SIT: Pierre Garcon, San Francisco – I wasn’t high on Garcon in the preseason, but he’s proving me wrong. The 31-year-old Mount Union (DIII) grad is right around the top 20 WRs despite not having a TD catch.
This week is a touch matchup, though, as he faces off against Josh Norman and a Washington secondary giving up the least catches to opposing WRs.
START: Austin Sefarian-Jenkins, New York Jets – Didn’t think I’d be saying this at the start of the year, but START EVERYONE AGAINST THE PATRIOTS. New England is giving up the fourth-most fantasy points to TEs and Sefarian-Jenkins has more targets than any other NYJ receiver since returning from two-week suspension to start the year.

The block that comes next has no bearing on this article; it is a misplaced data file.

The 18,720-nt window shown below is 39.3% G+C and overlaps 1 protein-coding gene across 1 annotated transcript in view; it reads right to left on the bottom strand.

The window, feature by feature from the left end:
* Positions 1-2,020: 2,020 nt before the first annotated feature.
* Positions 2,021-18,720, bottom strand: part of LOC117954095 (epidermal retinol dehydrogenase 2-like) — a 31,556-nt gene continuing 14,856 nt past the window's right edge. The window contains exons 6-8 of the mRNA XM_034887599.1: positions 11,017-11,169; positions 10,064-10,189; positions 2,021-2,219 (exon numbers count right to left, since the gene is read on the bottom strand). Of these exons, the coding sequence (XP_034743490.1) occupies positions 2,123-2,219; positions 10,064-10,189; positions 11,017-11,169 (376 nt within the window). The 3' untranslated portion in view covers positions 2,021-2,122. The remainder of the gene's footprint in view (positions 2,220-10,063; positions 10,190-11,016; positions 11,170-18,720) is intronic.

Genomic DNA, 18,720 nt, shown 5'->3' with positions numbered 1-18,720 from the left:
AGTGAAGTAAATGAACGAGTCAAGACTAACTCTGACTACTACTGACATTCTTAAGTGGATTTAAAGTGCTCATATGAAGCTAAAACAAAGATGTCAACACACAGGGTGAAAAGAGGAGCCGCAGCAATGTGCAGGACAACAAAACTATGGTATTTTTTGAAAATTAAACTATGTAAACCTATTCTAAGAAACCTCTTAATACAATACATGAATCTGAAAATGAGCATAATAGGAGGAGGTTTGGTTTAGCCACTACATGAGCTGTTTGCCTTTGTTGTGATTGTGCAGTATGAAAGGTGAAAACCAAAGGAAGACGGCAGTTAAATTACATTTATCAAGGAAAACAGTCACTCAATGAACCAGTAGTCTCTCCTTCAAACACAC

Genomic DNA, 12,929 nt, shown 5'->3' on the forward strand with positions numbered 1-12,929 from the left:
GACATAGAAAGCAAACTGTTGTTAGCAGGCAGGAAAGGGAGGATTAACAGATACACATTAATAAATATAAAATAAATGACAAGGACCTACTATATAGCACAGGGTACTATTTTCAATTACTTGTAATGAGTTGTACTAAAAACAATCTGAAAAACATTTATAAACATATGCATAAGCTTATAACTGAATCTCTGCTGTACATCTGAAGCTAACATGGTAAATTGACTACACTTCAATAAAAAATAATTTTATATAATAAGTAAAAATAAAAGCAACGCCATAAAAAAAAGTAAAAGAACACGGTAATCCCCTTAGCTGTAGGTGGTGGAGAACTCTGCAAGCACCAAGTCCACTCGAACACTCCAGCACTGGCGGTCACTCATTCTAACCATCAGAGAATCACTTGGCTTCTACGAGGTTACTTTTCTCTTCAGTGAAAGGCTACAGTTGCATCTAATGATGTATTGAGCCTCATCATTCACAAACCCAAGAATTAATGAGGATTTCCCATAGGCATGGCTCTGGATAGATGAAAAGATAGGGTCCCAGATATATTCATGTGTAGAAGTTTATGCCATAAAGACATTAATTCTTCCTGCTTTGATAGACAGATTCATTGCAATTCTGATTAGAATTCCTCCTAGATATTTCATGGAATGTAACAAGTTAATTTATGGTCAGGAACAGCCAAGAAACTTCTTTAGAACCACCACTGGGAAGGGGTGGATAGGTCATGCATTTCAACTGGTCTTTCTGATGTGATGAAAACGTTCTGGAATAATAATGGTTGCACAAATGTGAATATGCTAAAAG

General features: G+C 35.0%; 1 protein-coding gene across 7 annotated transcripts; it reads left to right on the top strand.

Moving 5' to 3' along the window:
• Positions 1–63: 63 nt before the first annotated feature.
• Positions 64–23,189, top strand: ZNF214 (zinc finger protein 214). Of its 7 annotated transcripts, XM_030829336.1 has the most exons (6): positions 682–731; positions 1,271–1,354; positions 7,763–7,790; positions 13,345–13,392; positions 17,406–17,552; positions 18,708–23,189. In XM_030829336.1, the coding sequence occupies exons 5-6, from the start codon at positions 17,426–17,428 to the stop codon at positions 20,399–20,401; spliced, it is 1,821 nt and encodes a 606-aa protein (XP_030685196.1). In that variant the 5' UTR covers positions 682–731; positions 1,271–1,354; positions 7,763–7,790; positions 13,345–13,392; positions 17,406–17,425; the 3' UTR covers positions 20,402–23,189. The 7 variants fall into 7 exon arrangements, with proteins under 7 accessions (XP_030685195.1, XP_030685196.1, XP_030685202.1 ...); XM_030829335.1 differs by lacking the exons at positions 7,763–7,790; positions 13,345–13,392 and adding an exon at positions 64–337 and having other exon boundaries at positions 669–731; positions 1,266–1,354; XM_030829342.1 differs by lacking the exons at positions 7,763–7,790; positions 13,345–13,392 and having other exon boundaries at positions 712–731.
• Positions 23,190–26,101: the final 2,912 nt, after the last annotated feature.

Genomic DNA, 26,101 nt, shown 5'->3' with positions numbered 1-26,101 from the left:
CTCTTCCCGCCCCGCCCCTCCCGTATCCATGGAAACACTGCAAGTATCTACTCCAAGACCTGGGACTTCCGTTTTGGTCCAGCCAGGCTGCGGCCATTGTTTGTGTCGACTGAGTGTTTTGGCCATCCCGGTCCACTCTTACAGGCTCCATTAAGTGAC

SIT: Hunter Henry, LAC – Henry has been frustratingly inconsistent, with two zero-target games, but 12 catches for 138 yards and two touchdowns in his other three. Henry will be tough to predict week-to-week because the Chargers on intent on keeping Antonio Gates as part of their offense.
Henry scored in both his games against Oakland last year, but I’m going to bet he doesn’t this week, and I base that off absolutely nothing.
START: Falcons – Atlanta is averaging three sacks per game, which ties for seventh in the league. When picking out fantasy defenses, I love a good pass rush because they accumulate sacks and force quarterbacks to make dumb decisions like this:
The Falcons also get a Miami offense surrounding the third-most fantasy points to opposing D/ST units.
SIT: Cardinals – Arizona was hit hard by free agency on the defensive side of the ball and it’s showing. The Cardinals are bottom-five in sacks per game and have forced only four turnovers.
They’ll get Jameis Winston this week, who isn’t turning the ball over the way he did his first two years and has thrown for at least 300 yards in three of his four starts.